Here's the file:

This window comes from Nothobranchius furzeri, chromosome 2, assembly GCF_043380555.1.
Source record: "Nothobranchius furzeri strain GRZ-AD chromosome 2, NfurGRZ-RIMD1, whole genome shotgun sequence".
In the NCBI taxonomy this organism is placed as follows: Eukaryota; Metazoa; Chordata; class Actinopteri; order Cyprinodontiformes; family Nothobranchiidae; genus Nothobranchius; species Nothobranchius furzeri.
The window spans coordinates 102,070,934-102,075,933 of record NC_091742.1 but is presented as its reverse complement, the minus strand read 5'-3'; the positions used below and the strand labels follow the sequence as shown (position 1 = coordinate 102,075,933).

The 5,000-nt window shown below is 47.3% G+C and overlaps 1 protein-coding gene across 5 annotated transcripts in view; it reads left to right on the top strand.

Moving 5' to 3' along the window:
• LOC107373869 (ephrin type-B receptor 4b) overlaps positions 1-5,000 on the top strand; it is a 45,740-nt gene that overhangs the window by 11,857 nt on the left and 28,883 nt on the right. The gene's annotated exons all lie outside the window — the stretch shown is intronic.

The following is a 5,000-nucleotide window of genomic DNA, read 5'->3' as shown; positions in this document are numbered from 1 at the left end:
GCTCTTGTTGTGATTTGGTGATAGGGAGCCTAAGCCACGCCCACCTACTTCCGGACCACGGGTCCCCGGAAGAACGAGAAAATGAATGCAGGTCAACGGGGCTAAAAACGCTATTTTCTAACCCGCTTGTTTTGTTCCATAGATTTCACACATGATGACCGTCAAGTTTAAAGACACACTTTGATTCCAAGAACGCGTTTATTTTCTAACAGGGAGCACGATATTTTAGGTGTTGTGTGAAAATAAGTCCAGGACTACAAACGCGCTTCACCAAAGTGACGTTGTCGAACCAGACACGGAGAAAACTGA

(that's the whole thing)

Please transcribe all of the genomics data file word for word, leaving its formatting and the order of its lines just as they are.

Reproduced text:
This window comes from Nothobranchius furzeri, chromosome 2, assembly GCF_043380555.1.
Source record: "Nothobranchius furzeri strain GRZ-AD chromosome 2, NfurGRZ-RIMD1, whole genome shotgun sequence".
In the NCBI taxonomy this organism is placed as follows: Eukaryota; Metazoa; Chordata; class Actinopteri; order Cyprinodontiformes; family Nothobranchiidae; genus Nothobranchius; species Nothobranchius furzeri.
The window spans coordinates 102,070,934-102,075,933 of record NC_091742.1 but is presented as its reverse complement, the minus strand read 5'-3'; the positions used below and the strand labels follow the sequence as shown (position 1 = coordinate 102,075,933).

The 5,000-nt window shown below is 47.3% G+C and overlaps 1 protein-coding gene across 5 annotated transcripts in view; it reads left to right on the top strand.

Moving 5' to 3' along the window:
• LOC107373869 (ephrin type-B receptor 4b) overlaps positions 1-5,000 on the top strand; it is a 45,740-nt gene that overhangs the window by 11,857 nt on the left and 28,883 nt on the right. The gene's annotated exons all lie outside the window — the stretch shown is intronic.

The following is a 5,000-nucleotide window of genomic DNA, read 5'->3' as shown; positions in this document are numbered from 1 at the left end:
GCTCTTGTTGTGATTTGGTGATAGGGAGCCTAAGCCACGCCCACCTACTTCCGGACCACGGGTCCCCGGAAGAACGAGAAAATGAATGCAGGTCAACGGGGCTAAAAACGCTATTTTCTAACCCGCTTGTTTTGTTCCATAGATTTCACACATGATGACCGTCAAGTTTAAAGACACACTTTGATTCCAAGAACGCGTTTATTTTCTAACAGGGAGCACGATATTTTAGGTGTTGTGTGAAAATAAGTCCAGGACTACAAACGCGCTTCACCAAAGTGACGTTGTCGAACCAGACACGGAGAAAACTGA